A few sightings of North Pacific right whales outside of the known summer-fall feeding grounds have been made in recent years that provide clues about other feeding grounds or wintering grounds. In February and June 2013, two different individuals were seen off British Columbia, and, in June, an acoustic detection occurred off Washington State. Another acoustic detection was made near the Quinn Seamount in the south-central Gulf of Alaska that year. Small numbers of right whales have been seen by fishermen or whale watchers, or have been entangled or stranded, in Japan during the winter in several years in the past 15 years, and researchers have sighted right whales off northern Japan in the spring and summer. Most recently, a young right whale was found entangled in aquaculture gear in South Korea in February 2015; much of the gear was cut off, but the whale’s fate is unknown. In the same month, two likely North Pacific right whales were sighted at San Miguel Island, in the Channel Islands, Southern California. In October 2016, an entangled right whale was reported to have died while being disentangled in Volcano Bay, Hokkaido, Japan. In 2017, a single whale was photographed in April off La Jolla, California, and a different individual was photographed near Anacapa Island. In early June, 2018, a single North Pacific right whale was sighted off the west coast of Haidi Gwaii, the third sighting in five years off British Columbia.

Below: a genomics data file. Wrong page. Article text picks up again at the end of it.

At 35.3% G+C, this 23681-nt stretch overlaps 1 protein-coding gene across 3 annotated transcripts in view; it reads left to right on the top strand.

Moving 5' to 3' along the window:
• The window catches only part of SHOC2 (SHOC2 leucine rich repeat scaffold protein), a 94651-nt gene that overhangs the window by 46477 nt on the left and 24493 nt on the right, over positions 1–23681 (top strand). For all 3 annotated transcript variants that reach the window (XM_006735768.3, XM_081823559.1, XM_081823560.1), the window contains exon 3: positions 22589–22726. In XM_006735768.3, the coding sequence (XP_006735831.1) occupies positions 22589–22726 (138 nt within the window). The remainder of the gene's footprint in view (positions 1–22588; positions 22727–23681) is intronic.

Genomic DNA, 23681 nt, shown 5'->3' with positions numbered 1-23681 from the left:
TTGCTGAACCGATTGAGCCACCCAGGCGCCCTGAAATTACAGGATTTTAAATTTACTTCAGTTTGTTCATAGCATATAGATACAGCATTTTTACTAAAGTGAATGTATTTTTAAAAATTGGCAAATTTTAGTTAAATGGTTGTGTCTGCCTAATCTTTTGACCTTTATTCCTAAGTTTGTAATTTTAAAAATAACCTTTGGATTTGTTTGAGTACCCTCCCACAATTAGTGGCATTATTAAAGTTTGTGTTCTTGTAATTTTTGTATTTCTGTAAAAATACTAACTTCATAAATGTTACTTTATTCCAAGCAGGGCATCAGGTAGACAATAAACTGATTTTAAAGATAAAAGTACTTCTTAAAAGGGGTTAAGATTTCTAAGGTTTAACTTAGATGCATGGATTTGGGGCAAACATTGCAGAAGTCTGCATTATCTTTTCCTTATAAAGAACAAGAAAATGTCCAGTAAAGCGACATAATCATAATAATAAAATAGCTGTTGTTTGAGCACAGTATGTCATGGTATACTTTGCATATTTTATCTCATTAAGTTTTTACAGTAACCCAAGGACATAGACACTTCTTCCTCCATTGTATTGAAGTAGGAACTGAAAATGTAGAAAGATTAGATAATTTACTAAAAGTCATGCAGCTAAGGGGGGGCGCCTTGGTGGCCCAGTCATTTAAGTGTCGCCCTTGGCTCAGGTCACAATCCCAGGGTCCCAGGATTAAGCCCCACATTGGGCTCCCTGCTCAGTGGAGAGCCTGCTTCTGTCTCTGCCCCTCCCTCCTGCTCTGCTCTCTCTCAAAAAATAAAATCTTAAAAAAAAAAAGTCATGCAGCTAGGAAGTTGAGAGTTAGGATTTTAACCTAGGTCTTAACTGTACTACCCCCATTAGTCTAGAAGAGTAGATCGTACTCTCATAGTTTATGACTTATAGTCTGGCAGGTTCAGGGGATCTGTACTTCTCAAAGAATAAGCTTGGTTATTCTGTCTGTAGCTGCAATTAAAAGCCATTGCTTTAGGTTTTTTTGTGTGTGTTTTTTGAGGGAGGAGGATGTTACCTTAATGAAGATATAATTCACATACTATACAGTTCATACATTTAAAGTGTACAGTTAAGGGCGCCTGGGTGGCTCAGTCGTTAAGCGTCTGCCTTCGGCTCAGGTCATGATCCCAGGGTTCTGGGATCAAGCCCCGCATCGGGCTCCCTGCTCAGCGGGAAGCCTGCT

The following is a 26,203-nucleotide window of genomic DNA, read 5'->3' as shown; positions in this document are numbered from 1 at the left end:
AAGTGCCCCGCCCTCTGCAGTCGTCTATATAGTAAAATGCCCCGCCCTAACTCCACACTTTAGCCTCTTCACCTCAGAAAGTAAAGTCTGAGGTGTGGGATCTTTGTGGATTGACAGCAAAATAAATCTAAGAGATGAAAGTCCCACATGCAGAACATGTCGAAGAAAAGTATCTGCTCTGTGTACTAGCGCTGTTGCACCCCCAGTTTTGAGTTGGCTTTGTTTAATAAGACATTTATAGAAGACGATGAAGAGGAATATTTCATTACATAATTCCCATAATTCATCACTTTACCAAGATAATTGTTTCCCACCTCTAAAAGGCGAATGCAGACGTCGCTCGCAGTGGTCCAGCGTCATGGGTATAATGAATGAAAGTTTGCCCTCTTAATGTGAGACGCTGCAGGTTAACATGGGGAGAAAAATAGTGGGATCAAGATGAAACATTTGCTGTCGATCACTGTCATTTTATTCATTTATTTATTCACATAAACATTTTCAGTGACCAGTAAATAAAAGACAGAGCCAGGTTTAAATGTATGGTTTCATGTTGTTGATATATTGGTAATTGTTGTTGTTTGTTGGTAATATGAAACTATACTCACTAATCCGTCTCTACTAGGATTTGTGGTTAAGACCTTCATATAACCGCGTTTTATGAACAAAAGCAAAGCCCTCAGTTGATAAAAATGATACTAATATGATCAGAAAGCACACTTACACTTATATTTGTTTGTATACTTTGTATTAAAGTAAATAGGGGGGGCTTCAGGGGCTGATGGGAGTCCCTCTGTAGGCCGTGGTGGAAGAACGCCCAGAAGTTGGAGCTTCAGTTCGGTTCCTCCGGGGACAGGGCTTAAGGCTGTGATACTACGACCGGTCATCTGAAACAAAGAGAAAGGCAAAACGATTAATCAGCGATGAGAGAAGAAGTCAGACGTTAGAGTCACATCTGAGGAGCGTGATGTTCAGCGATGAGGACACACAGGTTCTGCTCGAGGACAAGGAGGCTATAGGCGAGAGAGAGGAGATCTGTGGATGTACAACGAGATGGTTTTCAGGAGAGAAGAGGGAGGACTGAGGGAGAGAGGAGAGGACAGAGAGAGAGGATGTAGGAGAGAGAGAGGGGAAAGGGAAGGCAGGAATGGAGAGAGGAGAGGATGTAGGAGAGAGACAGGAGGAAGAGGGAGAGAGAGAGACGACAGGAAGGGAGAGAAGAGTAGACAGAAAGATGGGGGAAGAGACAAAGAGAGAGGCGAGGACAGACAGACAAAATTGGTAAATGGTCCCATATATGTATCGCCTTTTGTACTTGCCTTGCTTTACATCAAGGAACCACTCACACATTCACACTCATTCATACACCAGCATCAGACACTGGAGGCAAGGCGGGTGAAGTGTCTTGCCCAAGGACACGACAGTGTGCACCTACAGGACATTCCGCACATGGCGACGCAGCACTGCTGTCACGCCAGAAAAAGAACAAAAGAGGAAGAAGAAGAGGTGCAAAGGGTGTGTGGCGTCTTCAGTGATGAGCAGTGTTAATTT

What the Commission Is Doing
For years, the Marine Mammal Commission has been highlighting the North Pacific right whale as a species of extreme conservation concern, and urging the National Marine Fisheries Service (NMFS) to increase funding and efforts to improve understanding of its biology and ecology and of the threats it faces from human activities. Our current efforts focus on three goals: